Earlier this year, there was an analyst report that got a lot of attention, claiming that YouTube's bandwidth bills were huge, and there was no way the site was likely to ever become profitable. Google critics gleefully danced on Google's grave, mocking the company for the purchase. However, the estimates by the analyst seemed off, and we began to wonder if the ancillary benefits of YouTube actually made the site a much better investment
. In fact, Google later hinted
at exactly that point. One of the major problems with the original estimates of YouTube's bandwidth costs were that they simply extrapolated out the cost of bandwidth, and never took into account Google's unique position -- such as the fact that, during the "down" years a while back, Google scooped up a ton of dark fiber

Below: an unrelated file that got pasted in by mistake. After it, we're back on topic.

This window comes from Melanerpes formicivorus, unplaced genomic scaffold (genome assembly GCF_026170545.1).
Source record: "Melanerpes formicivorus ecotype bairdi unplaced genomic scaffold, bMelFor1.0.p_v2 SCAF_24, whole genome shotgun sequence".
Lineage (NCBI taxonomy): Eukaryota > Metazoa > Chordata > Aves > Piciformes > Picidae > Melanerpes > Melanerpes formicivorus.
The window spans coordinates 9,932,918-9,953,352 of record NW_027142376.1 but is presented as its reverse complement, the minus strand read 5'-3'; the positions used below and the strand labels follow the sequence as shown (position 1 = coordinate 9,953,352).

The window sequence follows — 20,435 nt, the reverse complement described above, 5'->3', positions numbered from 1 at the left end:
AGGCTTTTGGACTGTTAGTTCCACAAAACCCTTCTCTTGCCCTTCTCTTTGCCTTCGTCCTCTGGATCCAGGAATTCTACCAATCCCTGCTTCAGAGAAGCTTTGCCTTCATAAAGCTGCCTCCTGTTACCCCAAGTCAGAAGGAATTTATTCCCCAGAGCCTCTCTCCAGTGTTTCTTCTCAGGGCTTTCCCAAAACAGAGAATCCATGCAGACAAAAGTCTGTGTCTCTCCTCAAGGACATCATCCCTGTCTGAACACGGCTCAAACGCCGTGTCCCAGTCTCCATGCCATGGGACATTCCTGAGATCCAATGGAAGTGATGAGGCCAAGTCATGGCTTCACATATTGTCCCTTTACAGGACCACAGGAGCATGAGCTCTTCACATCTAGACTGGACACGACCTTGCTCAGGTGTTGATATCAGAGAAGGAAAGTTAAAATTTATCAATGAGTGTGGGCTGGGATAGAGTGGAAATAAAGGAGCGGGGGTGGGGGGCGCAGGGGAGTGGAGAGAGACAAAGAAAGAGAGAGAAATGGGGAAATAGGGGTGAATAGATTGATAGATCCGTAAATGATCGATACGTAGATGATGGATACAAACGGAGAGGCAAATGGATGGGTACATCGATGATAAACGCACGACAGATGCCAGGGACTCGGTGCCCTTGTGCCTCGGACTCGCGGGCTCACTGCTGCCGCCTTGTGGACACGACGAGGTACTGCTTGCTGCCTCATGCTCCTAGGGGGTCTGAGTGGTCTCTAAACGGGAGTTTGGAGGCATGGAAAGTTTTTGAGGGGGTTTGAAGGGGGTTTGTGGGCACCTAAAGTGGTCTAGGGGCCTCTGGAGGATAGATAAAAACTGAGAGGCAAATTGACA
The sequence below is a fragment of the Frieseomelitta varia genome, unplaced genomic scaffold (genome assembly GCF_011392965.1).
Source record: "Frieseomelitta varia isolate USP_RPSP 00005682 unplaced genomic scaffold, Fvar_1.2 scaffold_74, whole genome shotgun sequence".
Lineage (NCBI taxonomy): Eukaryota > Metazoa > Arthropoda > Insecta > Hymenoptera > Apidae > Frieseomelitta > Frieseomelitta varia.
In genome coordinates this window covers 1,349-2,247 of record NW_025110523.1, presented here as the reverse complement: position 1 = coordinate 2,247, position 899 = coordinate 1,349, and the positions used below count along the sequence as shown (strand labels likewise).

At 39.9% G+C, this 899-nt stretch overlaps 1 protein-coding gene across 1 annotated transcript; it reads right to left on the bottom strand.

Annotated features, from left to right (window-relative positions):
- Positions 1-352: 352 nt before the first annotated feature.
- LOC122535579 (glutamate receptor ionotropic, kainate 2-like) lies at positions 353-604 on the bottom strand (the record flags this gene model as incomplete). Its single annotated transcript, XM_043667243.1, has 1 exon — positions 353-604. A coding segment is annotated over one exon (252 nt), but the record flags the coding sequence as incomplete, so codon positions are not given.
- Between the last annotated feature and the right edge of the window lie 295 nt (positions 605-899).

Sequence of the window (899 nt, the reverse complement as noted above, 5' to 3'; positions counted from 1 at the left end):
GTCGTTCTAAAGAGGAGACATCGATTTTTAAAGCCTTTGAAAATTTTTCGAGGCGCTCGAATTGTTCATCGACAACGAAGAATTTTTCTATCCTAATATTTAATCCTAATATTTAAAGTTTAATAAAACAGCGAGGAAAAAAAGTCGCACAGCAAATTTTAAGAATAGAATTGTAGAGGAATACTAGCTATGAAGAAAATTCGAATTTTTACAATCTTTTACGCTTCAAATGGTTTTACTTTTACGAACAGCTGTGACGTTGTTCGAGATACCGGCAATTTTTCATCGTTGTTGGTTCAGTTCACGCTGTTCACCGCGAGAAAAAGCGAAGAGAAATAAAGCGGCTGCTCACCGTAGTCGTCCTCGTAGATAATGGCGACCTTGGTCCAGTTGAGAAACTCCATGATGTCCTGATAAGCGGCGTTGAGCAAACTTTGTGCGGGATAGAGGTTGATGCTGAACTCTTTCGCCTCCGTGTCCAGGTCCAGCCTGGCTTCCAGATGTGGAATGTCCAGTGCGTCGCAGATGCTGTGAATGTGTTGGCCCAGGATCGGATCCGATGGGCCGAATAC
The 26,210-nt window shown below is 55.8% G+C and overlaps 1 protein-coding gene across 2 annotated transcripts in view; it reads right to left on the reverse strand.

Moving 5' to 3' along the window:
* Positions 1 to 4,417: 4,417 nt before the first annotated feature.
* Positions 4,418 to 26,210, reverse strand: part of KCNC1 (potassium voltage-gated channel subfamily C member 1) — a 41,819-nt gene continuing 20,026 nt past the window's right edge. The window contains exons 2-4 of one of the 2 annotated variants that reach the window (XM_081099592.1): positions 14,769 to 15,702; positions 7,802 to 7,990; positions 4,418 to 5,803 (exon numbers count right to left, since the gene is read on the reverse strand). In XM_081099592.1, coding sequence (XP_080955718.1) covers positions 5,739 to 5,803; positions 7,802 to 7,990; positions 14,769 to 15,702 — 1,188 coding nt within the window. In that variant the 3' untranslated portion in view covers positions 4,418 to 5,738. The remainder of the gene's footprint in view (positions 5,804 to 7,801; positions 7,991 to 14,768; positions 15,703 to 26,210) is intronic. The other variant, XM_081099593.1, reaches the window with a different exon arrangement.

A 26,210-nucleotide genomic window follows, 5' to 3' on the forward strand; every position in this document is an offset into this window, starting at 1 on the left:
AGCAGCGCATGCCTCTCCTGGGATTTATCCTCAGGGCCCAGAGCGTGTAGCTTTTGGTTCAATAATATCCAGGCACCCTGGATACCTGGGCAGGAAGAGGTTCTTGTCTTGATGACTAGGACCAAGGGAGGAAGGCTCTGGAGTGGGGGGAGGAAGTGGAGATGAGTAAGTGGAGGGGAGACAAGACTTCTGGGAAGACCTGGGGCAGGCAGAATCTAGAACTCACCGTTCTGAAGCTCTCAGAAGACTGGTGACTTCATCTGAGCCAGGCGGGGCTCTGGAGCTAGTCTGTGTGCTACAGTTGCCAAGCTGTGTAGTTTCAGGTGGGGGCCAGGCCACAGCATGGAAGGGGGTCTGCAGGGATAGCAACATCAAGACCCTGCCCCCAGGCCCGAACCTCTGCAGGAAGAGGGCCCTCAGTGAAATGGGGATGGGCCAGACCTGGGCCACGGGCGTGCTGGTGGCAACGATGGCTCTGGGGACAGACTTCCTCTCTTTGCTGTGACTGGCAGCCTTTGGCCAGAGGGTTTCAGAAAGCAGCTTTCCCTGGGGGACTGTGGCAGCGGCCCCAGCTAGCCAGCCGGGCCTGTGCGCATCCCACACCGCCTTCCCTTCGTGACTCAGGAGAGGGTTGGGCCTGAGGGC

for pennies on the dollar.
Now, a new analyst report points out that, given how much traffic runs through Google, combined with all that dark fiber it owns, there's a good chance that Google has set up peering relationships with other backbone providers, such that YouTube's actual bandwidth bill may be closer to zero
. I'm not sure I believe that either, but at the very least, it points out that there's a lot more to consider here than simply extrapolating out the number of videos times the basic cost of bandwidth.